In order to better accommodate these investors, we recommend that the final rule provide a transition period during which the identification of certain customers can be done as soon as practicable after an account is opened. We recommend that this exception be limited to new accounts attempted to be opened using old application forms, and that it be further limited to those situations that do not raise heightened money laundering concerns. Thus, we would recommend that funds be encouraged to take a risk-based approach to the identification of these customers in these accounts during the transition period.
We believe that the residual flow of old application forms will largely dissipate within six months after new application forms are distributed. We therefore urge Treasury and the SEC to consider a transition period of six months after the date set for mandatory compliance, as discussed above.
* * *
Thank you for considering our comments on the Proposed Rule. If you have any questions or need additional information, please contact me at (202) 326-5815, Frances Stadler at (202) 326-5822 or Bob Grohowski at (202) 371-5430.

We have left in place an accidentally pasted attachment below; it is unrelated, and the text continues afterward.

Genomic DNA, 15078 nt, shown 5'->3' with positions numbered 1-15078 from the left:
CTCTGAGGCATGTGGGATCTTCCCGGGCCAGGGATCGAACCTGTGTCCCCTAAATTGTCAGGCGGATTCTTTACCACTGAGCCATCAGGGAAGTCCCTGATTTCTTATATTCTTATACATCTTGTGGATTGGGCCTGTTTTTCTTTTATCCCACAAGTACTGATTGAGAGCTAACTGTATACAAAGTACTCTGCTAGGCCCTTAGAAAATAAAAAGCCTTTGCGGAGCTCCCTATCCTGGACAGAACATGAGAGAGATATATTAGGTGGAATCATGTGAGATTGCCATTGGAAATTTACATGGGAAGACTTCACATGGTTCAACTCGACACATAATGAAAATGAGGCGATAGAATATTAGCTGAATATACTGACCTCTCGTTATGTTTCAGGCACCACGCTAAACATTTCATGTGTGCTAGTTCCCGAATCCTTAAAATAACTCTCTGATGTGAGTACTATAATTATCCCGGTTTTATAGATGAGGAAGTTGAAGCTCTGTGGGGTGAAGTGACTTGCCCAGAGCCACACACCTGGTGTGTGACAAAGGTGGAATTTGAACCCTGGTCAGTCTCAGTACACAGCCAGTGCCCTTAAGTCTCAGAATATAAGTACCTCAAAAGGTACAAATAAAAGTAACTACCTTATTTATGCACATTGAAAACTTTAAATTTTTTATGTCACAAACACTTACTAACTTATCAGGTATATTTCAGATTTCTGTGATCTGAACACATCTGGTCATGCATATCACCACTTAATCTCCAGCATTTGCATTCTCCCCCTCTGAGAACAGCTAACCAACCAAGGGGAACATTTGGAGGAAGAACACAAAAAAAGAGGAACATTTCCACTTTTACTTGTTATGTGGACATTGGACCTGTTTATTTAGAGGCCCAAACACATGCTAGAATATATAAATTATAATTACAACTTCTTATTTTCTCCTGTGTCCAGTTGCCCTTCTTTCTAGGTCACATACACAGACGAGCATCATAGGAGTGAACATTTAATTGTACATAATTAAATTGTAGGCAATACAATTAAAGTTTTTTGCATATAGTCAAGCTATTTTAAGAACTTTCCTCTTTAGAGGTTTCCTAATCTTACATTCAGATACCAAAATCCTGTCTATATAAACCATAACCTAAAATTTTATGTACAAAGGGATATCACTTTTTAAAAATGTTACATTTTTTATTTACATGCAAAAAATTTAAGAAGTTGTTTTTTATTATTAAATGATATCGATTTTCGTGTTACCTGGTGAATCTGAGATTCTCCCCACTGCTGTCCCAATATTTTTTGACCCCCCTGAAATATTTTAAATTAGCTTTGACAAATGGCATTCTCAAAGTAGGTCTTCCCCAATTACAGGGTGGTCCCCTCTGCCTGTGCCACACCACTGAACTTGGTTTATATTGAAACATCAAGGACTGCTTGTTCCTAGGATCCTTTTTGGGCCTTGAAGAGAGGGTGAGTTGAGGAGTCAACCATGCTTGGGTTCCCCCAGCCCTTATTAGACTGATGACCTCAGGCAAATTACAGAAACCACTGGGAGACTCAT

Craig S. Tyle
cc: Paul F. Roye
Director, Division of Investment Management
Securities and Exchange Commission
1 The Investment Company Institute is the national association of the American investment company industry. Its membership includes 8,973 open-end investment companies (“mutual funds”), 514 closed-end investment companies and six sponsors of unit investment trusts. Its mutual fund members have assets of about $6.363 trillion, accounting for approximately 95 percent of total industry assets, and over 87.8 million individual shareholders.